if len(sys.argv) > 1:  # numbers on the command line, may be $(cat myfile)
        x = map( float, sys.argv[1:] )
    else:
        np.random.seed( 0 )
        x = np.random.exponential( size=20 )

    print onelineplot( x )
11

Check the package plotext which allows to plot data directly on terminal. It is very intuitive, as its syntax is very similar to matplotlib.

Here is a basic example:

import plotext as plt
y = plt.sin() # sinusoidal signal 
plt.scatter(y)
plt.title("Scatter Plot")
plt.show()

Scatter Plot

You can install it with the following command:

sudo -H pip install plotext

As for matplotlib, the main functions are scatter (for single points), plot (for points joined by lines) and show (to actually print the plot on terminal). It is easy to specify the plot dimensions, the point and line styles and whatever to show the axes, number ticks and final equations, which are used to convert the plotted coordinates to the original real values.

Here is the code to produce the plot shown above:

import plotext.plot as plx
import numpy as np

l=3000
x=np.arange(0, l)
y=np.sin(4*np.pi/l*np.array(x))*np.exp(-0.5*np.pi/l*x)

plx.scatter(x, y, rows = 17, cols = 70)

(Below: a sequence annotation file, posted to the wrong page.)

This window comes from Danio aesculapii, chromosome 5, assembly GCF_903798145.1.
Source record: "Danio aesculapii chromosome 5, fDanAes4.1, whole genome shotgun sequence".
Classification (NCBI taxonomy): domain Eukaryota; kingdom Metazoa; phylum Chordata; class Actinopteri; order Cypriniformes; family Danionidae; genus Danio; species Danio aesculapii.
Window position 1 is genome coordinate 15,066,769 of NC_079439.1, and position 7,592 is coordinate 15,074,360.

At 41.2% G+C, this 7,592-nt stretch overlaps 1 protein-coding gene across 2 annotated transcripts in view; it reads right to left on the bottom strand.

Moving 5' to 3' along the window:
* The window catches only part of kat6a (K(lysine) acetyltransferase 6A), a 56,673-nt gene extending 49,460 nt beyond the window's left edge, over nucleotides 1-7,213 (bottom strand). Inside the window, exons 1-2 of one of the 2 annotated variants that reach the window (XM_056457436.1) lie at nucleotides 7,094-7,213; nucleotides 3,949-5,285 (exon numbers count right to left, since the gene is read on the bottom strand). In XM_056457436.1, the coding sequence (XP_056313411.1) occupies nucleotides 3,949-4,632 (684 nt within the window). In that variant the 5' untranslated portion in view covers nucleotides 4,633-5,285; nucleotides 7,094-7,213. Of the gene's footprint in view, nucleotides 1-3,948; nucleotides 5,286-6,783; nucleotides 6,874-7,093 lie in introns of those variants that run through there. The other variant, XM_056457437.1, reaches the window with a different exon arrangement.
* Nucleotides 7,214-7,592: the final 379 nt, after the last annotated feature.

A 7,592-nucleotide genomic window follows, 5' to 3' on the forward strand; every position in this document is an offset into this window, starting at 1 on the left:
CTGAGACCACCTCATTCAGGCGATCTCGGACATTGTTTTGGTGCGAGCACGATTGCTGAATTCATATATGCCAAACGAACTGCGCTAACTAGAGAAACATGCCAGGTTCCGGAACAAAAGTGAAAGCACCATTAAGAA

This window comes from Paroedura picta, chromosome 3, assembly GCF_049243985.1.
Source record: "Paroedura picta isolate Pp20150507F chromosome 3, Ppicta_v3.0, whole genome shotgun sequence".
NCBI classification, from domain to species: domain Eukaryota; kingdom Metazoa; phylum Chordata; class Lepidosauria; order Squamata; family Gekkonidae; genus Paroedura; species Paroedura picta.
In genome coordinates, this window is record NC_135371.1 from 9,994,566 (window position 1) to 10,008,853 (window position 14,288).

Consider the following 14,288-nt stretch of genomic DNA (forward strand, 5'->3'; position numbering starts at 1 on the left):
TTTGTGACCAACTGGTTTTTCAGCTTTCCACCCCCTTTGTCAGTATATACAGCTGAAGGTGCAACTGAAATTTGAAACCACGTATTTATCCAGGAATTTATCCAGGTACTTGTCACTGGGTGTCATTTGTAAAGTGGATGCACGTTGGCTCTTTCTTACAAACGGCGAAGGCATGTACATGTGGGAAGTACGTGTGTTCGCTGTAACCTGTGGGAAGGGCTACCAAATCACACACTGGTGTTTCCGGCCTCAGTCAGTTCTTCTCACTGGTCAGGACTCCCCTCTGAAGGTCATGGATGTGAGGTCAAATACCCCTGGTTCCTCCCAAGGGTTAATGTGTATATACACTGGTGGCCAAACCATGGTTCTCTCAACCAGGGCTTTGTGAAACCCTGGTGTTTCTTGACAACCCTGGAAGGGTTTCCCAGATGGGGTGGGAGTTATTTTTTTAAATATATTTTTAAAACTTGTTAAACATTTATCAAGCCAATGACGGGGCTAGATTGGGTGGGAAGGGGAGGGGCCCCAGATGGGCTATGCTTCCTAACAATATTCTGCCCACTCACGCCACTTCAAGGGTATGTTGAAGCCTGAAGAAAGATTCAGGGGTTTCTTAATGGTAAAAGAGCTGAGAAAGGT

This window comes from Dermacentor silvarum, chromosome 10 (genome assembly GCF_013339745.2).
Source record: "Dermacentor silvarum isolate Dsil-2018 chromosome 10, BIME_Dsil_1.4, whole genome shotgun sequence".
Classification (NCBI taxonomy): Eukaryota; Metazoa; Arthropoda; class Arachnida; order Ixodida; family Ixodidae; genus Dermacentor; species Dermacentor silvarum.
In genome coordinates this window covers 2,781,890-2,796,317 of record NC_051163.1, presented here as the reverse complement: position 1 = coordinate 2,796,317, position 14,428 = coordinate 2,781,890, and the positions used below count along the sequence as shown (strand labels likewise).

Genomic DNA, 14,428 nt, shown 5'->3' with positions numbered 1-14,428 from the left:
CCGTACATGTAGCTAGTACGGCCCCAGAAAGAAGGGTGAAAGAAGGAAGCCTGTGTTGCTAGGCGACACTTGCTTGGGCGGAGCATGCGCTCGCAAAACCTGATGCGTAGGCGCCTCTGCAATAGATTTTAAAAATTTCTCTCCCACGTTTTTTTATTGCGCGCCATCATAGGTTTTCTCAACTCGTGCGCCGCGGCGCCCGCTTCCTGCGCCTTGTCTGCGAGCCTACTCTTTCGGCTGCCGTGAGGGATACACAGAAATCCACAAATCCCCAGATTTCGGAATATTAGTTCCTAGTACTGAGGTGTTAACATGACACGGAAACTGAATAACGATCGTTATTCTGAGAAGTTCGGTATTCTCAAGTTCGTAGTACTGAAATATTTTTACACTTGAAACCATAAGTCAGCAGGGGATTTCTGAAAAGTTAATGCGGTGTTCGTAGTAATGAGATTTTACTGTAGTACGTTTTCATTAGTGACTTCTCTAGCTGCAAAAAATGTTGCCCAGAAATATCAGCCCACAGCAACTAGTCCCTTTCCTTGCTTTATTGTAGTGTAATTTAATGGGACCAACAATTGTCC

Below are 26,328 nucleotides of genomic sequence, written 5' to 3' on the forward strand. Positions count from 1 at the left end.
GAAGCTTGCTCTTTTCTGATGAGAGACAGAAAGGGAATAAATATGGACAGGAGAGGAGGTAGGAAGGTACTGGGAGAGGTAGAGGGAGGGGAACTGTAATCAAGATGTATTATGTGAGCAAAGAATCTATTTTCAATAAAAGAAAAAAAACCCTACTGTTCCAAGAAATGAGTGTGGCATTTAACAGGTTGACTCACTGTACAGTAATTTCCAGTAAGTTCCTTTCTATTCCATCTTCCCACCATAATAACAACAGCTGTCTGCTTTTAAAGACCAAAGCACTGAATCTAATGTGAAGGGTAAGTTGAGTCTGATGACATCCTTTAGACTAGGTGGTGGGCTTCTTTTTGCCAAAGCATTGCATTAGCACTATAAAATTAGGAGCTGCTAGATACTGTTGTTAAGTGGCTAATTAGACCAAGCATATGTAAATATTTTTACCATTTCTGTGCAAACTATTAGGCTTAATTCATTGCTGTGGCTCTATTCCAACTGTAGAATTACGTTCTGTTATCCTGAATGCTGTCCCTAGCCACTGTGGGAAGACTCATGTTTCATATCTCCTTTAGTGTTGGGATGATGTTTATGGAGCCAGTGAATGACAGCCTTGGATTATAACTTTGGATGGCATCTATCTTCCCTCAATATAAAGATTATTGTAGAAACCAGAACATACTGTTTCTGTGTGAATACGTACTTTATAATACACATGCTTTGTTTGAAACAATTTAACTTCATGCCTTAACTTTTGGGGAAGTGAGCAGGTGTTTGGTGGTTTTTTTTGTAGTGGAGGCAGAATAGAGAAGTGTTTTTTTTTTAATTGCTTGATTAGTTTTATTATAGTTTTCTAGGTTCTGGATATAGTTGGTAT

plx.show(clear = 0)

You can also plot **bar plots: Bar Plot Image

An example of plotting a continuous data flow is shown here:

Data Stream

It can be installed with

pip install plotext

or with:

pip install "plotext[image]" to use plotext with images.
7

gnuplot is the definitive answer to your question.

I am personally also a big fan of the google chart API, which can be accessed from the command line with the help of wget (or curl) to download a png file (and view with xview or something similar). I like this option because I find the charts to be slightly prettier (i.e. better antialiasing).

1
6

Another simpler/lighter alternative to gnuplot is ervy, a NodeJS based terminal charts tool.

Supported types: scatter (XY points), bar, pie, bullet, donut and gauge.

Usage examples with various options can be found on the projects GitHub repo

enter image description here

enter image description here

6

Also, spark is a nice little bar graph in your shell.

5

You should use gnuplot and be sure to issue the command "set term dumb" after starting up. You can also give a row and column count. Here is the output from gnuplot if you issue "set term dumb 64 10" and then "plot sin(x)":

 

    1 ++-----------****-----------+--***-------+------****--++
  0.6 *+          **+  *          +**   *      sin(x)*******++
  0.2 +*         *      *         **     **         *     **++